Former Massachusetts Gov. Mitt Romney took one step closer to the GOP nomination by winning the Florida primary and winning the state’s 50 winner-take-all delegates. The Associated Press called the primary for Romney.
After losing South Carolina’s “first-in-the-South” primary Jan. 21, Romney used his organizational head start in Florida — and poured in more resources of his own — and tactical changes he made on the fly to defeat Gingrich.
Romney — and outside groups that supported him — bombarded the Florida’s airwaves, in English and Spanish, with ads that highlighted Gingrich’s ties to Freddie Mac. Romney’s surrogates went to many of Gingrich’s events, ensuring that Romney was able to rebut what would have otherwise been favorable press of Gingrich.
Gingrich has states favorable to him — most notably in the South — in the primaries ahead, but those primaries — on Super Tuesday, March 6 and March 13 — are more than a month away. In the meantime, Gingrich will have to gather more resources and try to figure out how he can remain in the national conversation, because the primaries and caucuses prior to Super Tuesday, such as in Nevada and Minnesota, favor Romney and will only help him build momentum.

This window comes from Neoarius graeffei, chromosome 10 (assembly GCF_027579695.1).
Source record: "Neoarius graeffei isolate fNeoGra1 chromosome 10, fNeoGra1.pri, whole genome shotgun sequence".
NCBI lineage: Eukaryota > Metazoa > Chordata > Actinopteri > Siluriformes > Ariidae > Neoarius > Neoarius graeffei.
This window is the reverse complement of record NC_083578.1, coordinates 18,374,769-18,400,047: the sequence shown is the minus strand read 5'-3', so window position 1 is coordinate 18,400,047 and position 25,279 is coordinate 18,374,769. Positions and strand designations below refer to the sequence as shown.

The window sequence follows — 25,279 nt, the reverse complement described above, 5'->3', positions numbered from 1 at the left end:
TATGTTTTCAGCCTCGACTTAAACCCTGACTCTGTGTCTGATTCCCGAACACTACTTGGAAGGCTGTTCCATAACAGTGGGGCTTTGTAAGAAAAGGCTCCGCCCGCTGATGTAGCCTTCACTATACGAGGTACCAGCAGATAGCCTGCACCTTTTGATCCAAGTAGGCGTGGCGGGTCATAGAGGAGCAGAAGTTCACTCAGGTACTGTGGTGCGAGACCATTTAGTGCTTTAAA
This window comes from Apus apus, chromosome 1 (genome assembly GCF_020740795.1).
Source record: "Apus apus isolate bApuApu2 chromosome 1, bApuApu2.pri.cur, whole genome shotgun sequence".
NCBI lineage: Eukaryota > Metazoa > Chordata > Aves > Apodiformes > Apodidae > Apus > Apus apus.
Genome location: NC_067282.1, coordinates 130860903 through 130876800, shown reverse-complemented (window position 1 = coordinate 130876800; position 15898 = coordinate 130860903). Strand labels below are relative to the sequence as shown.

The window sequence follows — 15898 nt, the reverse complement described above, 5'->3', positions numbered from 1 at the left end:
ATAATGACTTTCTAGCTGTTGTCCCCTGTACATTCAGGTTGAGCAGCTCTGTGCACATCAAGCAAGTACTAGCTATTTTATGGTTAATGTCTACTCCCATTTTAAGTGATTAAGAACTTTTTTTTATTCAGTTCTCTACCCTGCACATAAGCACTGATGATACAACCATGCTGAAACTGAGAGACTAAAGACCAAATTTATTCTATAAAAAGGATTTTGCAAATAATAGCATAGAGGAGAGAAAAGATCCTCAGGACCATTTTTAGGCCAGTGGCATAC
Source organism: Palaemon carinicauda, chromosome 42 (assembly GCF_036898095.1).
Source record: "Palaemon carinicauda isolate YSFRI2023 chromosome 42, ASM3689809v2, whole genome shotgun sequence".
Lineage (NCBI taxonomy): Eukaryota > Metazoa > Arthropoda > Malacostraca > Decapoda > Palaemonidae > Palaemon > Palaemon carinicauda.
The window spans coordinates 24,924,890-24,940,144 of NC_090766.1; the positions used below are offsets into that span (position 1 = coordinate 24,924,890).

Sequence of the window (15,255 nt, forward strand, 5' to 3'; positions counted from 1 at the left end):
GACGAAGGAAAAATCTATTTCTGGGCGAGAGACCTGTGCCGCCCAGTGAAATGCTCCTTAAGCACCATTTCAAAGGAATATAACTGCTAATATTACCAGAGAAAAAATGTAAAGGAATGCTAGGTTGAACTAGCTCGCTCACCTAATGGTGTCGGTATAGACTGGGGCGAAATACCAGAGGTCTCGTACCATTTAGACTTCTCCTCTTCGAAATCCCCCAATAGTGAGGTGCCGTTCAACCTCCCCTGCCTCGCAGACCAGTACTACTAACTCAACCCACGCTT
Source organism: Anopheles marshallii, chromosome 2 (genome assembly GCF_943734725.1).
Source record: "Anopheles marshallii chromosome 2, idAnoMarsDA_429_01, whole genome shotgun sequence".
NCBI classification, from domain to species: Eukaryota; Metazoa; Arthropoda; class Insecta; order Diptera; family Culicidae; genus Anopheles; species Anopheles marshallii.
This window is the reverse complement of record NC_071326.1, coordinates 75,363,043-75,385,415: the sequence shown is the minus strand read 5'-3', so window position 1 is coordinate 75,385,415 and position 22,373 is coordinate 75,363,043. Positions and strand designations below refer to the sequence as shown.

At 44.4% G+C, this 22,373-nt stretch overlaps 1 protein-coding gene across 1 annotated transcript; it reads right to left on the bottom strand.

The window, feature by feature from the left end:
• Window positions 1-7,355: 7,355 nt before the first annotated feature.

Nevada caucuses this Saturday, and Romney is a heavy favorite to win, ensuring that he will get more buzz and free media.
Gingrich’s best hope may be if Santorum drops out of the race before Super Tuesday, allowing Gingrich to consolidate the anti-Romney delegates. Because states must allocate delegates proportionally before April, it is still nearly mathematically impossible for Romney to win the nomination before then.
Gingrich, this weekend, vowed he would go all the way to the Republican convention.